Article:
I. Introduction

One congressional grant of authority, aimed explicitly at the forces involved in the September 11 attacks, has become the legal basis for effectively all military operations in the Middle East and Northern Africa to date.[1] One congressional grant of authority is abused to launch military campaigns in countries never intended, against terrorist organizations that would not even exist for years to come.

An abundance of scholarship has been devoted to offering ways by which the Authorization for Use of Military Force of 2001 (AUMF) can be amended, replaced, or repealed in order to better contain the kind of run-away, executive power the AUMF currently, unwittingly confers. This Comment is the first of its kind to suggest that real legal reform to the way the AUMF is used today may come from an unexpected source—the Supreme Court.

First, this Comment argues that the nondelegation doctrine may soon be reconceptualized in a way that could provide the platform for judicial challenge to the unlawful delegation of power under the AUMF.[2] The 2019 splintered opinion of Gundy v. United States[3] suggests a willingness amongst the dissenters on the Court to revisit—and even abandon—the current intelligible principle test of the nondelegation doctrine for a return to three traditional considerations of the doctrine.[4] The dissenters are likely to become the majority soon, and their preferred application of the doctrine provides the prospect of a judicial review of the constitutionality of United States’ military efforts in the Middle East and Northern Africa.

This Comment secondly argues that the fast and loose drafting of the AUMF lacks sufficient limitations, guidance, and criteria to place meaningful limitations on the Executive’s power under the statute.[5] Consequently, Congress has unlawfully delegated to the Executive unchecked discretion to engage in armed conflict with the Islamic State, a terrorist organization that was not in existence[6]—much less considered—by legislatures when the AUMF was enacted. To demonstrate this point, this Comment walks through a potential analysis of the AUMF under the traditional considerations of the nondelegation doctrine proposed in the Gundy dissent.[7]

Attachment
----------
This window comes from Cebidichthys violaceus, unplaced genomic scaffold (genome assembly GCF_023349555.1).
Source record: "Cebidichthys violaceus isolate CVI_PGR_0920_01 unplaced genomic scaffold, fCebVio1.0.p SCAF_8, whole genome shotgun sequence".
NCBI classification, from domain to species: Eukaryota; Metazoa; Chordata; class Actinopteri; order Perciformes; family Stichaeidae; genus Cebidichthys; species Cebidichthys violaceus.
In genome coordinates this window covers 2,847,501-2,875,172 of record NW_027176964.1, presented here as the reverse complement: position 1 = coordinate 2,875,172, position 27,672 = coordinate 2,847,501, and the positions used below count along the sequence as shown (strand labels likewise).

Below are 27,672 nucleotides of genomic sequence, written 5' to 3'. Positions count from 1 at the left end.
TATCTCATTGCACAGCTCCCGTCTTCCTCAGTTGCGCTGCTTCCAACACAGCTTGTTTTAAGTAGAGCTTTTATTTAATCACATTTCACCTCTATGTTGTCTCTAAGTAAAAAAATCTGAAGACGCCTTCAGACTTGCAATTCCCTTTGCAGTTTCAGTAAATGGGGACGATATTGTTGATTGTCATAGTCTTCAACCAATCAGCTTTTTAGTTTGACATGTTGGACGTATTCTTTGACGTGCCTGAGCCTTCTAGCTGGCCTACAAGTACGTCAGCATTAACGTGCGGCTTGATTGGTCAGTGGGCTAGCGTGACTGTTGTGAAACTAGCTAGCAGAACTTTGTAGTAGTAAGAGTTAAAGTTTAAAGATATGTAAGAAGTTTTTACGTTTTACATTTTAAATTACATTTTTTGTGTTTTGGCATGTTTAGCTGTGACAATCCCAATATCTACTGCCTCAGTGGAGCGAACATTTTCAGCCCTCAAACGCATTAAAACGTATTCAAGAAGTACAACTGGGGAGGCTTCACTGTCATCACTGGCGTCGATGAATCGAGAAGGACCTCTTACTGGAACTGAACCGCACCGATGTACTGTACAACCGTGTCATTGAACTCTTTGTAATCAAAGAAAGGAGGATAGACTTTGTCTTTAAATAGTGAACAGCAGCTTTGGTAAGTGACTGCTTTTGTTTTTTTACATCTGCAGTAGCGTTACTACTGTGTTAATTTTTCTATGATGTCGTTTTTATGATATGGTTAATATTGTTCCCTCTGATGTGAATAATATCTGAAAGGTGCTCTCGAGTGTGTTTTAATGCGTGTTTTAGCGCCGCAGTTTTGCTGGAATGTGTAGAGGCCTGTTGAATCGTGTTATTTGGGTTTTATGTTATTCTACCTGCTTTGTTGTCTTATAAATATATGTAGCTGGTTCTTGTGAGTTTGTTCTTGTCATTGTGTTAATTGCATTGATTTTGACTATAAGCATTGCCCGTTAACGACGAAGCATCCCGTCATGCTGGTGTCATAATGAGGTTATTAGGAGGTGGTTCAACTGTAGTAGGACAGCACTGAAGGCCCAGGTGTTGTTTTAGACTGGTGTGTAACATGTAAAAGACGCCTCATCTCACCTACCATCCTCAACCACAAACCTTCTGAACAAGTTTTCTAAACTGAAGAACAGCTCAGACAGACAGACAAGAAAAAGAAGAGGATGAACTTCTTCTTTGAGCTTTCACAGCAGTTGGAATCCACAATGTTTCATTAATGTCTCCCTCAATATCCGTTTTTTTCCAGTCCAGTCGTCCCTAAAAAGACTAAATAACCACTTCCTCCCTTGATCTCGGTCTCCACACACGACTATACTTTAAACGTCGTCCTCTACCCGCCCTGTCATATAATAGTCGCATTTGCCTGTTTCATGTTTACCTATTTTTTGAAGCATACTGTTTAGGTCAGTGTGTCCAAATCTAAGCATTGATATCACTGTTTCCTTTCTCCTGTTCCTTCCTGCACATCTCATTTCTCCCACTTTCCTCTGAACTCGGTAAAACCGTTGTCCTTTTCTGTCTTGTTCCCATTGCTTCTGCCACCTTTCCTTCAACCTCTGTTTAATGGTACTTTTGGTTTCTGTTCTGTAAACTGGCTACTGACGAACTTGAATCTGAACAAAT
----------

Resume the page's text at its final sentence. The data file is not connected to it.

While there is no way of knowing how the Court would rule on such an issue, the significance of Gundy does not lie solely in the outcome of a challenge to the AUMF. Gundy opens the door for a potential judicial challenge, and this alone provides a moment of review where the Executive must defend and justify its previous and continual operations against the Islamic State by finding authority in the AUMF or establishing independent authority in the President’s Article I powers. This moment would provide the Court the opportunity to reevaluate the statute’s value and efficacy in light of more recent conditions and set in stone unanswered questions regarding the authority and scope of the AUMF.

II. Gundy v. United States

A. Procedural and Factual Background

Gundy came before the Court as a nondelegation doctrine challenge to the Sex Offender Registration and Notification Act (SORNA) of 2006.[8] SORNA provides a uniform sex offender registration system and sets out the procedural requirements for registration[9] with the express purpose to “protect the public from sex offenders . . . [by] establish[ing] a comprehensive national system for the registration of those offenders.”[10] To accomplish this, the statute requires all offenders be registered in the system prior to completing their sentences.